6:02 PM EST, February 24, 2014
INDIANAPOLIS -- Question his work ethic, but South Carolina defensive end Jadeveon Clowney put to rest any lingering doubts about his straight-line speed Monday morning with a 4.47-second unofficial time in his first 40-yard dash at Lucas Oil Stadium.
When official times were released three hours later, the NFL recognized Clowney as the fastest defensive lineman at the event with a time of 4.53 seconds.
Manny Lawson, Isaac Hilton and Marcus Howard have the only “official” 40 times under 4.5 at the scouting combine.
Missouri defensive end Michael Sam false-started off the blocks on his initial 40-yard dash attempt at 11:30 a.m. ET, and posted an unofficial 4.79-second time in his next attempt. Sam wrapped up with a 4.84 on his second completed 40. The “official” time recognized by the NFL is 4.91.
For Clowney, the specific number wasn't overly relevant -- his freakish natural ability is undisputed.
Still, questions about his drive and determination remain at the forefront after Clowney passed on participating in on-field position drills. Clowney later told NFL Network's Willie McGinest that he was dealing with a tight hip flexor.
Clowney dropped eight pounds from his listed weight at South Carolina (274). He also had a 37 1/2-inch vertical leap and 10-foot, 4-inch broad jump.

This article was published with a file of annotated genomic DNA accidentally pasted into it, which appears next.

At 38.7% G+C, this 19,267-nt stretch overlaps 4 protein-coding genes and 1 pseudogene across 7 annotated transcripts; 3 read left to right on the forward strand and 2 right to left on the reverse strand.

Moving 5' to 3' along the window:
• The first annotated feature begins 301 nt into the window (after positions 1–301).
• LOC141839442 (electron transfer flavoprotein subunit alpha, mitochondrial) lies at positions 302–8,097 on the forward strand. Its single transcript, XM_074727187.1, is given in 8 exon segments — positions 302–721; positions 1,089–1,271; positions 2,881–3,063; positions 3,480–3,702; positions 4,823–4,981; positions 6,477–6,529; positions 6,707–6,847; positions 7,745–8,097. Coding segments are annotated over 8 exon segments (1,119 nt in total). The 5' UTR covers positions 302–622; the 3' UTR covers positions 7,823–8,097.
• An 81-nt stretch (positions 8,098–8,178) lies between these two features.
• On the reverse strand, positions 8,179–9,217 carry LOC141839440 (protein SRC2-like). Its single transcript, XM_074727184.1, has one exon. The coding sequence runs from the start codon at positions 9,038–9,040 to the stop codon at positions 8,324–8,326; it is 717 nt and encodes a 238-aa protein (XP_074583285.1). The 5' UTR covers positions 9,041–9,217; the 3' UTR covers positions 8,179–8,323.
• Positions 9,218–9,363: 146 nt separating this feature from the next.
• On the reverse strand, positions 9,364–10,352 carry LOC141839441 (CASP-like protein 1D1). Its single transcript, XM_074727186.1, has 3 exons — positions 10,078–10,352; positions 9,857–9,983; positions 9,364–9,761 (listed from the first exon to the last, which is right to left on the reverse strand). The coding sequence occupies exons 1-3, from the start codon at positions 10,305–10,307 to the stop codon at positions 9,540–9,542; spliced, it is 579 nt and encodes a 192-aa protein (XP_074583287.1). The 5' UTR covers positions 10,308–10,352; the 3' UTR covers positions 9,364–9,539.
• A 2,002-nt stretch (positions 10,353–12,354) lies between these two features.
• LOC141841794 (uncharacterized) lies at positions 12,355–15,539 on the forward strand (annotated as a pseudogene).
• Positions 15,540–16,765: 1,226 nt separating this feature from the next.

His 10-yard split was 1.56 (unofficial), better than the 1.59 posted by Johnny Manziel on Sunday. In a simulcast of the two 40-yard dashes on NFL Network, Clowney was at least two yards faster to the finish line. Manziel's “official” 40 time was 4.68 on Sunday. Only five running backs ran better times than 4.47, which was Clowney's first “unofficial time.”
Auburn defensive end Dee Ford withdrew from Monday's workouts before they started with a back issue. Ford had a ligament strain in his foot early in the 2013 season, but he said Monday he was “medically excluded” from workouts because of a precaution arising from his 2011 back surgery. He will do a complete workout March 4 at his pro day.
Ford touted his ability over Clowney's over the weekend, saying the South Carolina star played like a “dog in a meat house.”
Even though he was joking on-field between workouts with Clowney, Ford did not backpedal.
“We're not saying the dog can't run, we're saying that dog can't find the meat,” Ford told NFL Network, a reference scouts and coaches use to players with great natural ability but limited instincts. “I want everyone to understand it wasn't a personal shot. … We're laughing about it. I was just speaking matter-of-factly about it.”
Pitt three-technique defensive tackle Aaron Donald, a short (6-feet, 304) but explosive athlete, had a 1.59 10-yard unofficially with a 4.68 “official” 40. Donald is a likely first-round pick and a potential target of the Dallas Cowboys with the 16th overall pick.
Donald's rare burst and hand speed won over the scouting community at the Senior Bowl in January. It wouldn't be surprising if Donald was a top-10 draft pick given his production and positive momentum in the ongoing pre-draft process.
Missouri defensive end Kony Ealy, a junior (6-4, 273) some view as a mid-first-round talent with upside, ran a 4.92 (1.72-second split).
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